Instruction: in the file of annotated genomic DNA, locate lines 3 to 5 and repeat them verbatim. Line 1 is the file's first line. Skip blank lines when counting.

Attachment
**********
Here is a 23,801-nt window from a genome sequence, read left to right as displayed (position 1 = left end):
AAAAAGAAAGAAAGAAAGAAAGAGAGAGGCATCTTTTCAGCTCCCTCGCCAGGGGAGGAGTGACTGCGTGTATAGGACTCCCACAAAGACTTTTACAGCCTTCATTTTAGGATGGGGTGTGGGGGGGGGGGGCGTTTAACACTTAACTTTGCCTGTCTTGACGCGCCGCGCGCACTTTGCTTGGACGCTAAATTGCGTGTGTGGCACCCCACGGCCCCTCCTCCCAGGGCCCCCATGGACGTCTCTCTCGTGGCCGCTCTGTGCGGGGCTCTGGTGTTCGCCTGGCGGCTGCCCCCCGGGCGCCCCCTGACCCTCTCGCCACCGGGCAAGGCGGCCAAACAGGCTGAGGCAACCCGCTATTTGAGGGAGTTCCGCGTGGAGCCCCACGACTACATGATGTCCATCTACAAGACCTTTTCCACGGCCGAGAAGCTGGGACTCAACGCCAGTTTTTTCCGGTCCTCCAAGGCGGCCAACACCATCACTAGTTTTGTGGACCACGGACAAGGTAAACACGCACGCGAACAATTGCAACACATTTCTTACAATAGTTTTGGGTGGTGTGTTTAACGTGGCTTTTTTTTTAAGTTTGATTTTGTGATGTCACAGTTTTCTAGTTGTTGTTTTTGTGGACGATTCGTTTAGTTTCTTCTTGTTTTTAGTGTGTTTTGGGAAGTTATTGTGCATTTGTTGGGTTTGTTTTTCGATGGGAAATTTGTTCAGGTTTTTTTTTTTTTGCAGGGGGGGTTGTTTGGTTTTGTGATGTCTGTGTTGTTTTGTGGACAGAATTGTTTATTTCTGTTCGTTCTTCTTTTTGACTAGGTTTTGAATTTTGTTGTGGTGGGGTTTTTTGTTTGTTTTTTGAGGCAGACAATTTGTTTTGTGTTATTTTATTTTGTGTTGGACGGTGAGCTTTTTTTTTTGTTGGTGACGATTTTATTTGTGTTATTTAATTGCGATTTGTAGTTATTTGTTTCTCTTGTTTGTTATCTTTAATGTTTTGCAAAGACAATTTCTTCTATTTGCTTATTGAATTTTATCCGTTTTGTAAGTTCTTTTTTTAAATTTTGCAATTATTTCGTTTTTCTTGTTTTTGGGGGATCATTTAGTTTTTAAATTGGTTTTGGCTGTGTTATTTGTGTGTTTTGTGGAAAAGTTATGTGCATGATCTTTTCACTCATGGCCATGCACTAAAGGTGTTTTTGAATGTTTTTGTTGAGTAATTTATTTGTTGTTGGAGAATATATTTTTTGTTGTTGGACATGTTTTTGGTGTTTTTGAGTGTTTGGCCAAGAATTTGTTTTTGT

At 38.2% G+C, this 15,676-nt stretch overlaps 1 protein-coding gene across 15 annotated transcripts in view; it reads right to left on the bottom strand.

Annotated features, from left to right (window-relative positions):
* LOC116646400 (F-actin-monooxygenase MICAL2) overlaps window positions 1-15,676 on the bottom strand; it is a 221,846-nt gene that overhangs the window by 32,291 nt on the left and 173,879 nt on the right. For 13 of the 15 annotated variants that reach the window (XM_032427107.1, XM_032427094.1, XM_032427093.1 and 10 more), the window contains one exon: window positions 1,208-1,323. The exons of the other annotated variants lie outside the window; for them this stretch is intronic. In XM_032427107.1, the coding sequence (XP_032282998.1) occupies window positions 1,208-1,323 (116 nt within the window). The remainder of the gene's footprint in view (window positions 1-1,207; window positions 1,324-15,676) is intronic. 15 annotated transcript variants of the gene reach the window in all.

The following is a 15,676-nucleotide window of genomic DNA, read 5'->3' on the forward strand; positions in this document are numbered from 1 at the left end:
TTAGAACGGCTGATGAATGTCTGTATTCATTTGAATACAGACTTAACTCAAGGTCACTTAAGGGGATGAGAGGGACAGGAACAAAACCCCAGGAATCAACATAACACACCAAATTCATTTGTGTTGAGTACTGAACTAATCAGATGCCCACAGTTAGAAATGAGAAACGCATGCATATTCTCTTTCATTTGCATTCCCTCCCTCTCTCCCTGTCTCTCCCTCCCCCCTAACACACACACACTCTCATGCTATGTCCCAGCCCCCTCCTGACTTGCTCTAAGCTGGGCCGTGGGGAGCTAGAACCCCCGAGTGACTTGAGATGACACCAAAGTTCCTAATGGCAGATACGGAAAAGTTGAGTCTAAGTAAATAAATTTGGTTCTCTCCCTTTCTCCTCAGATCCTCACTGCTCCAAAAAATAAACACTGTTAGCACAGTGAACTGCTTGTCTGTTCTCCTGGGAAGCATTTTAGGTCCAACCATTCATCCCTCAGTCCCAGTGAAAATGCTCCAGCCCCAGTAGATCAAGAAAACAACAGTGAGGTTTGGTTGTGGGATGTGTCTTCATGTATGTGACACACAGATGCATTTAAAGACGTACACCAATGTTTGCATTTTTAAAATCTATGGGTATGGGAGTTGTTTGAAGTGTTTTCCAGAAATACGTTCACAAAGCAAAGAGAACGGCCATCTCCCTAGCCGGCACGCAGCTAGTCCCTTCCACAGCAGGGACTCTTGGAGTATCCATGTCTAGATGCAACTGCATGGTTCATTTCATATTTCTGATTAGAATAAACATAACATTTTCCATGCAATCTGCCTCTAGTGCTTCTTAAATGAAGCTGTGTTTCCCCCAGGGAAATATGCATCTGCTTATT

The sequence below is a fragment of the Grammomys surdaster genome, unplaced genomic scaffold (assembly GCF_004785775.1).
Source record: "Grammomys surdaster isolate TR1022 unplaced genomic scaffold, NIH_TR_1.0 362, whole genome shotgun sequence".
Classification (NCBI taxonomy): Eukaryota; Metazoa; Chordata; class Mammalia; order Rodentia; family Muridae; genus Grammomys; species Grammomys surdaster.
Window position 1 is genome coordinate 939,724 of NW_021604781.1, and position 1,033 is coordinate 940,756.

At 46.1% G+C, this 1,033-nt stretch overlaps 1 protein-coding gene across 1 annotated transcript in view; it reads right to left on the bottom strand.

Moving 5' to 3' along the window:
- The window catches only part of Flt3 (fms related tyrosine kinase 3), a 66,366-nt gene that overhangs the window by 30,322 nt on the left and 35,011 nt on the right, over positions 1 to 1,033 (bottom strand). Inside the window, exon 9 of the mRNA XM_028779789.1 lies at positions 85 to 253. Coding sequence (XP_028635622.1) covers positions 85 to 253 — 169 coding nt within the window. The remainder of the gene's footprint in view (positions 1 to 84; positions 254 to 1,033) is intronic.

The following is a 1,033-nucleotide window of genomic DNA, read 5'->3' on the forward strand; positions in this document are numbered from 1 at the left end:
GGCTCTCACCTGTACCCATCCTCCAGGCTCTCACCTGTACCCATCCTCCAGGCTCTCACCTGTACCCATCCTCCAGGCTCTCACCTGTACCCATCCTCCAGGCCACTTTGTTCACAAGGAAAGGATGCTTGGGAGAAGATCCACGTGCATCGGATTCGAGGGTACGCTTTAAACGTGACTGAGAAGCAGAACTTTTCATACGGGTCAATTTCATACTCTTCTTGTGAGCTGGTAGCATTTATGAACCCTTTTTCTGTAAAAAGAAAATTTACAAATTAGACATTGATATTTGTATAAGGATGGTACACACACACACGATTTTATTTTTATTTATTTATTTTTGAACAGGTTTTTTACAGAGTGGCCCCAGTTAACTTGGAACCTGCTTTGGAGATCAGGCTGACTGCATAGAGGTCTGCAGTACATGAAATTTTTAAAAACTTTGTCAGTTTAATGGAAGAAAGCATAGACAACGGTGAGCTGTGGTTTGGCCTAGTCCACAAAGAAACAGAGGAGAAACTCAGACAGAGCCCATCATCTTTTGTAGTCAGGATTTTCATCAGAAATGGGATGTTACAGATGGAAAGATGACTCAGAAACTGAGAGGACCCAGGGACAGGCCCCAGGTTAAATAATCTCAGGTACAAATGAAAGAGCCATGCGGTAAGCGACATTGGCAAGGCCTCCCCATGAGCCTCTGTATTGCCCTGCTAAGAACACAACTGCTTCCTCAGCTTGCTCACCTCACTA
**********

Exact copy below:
At 38.2% G+C, this 15,676-nt stretch overlaps 1 protein-coding gene across 15 annotated transcripts in view; it reads right to left on the bottom strand.

Annotated features, from left to right (window-relative positions):
* LOC116646400 (F-actin-monooxygenase MICAL2) overlaps window positions 1-15,676 on the bottom strand; it is a 221,846-nt gene that overhangs the window by 32,291 nt on the left and 173,879 nt on the right. For 13 of the 15 annotated variants that reach the window (XM_032427107.1, XM_032427094.1, XM_032427093.1 and 10 more), the window contains one exon: window positions 1,208-1,323. The exons of the other annotated variants lie outside the window; for them this stretch is intronic. In XM_032427107.1, the coding sequence (XP_032282998.1) occupies window positions 1,208-1,323 (116 nt within the window). The remainder of the gene's footprint in view (window positions 1-1,207; window positions 1,324-15,676) is intronic. 15 annotated transcript variants of the gene reach the window in all.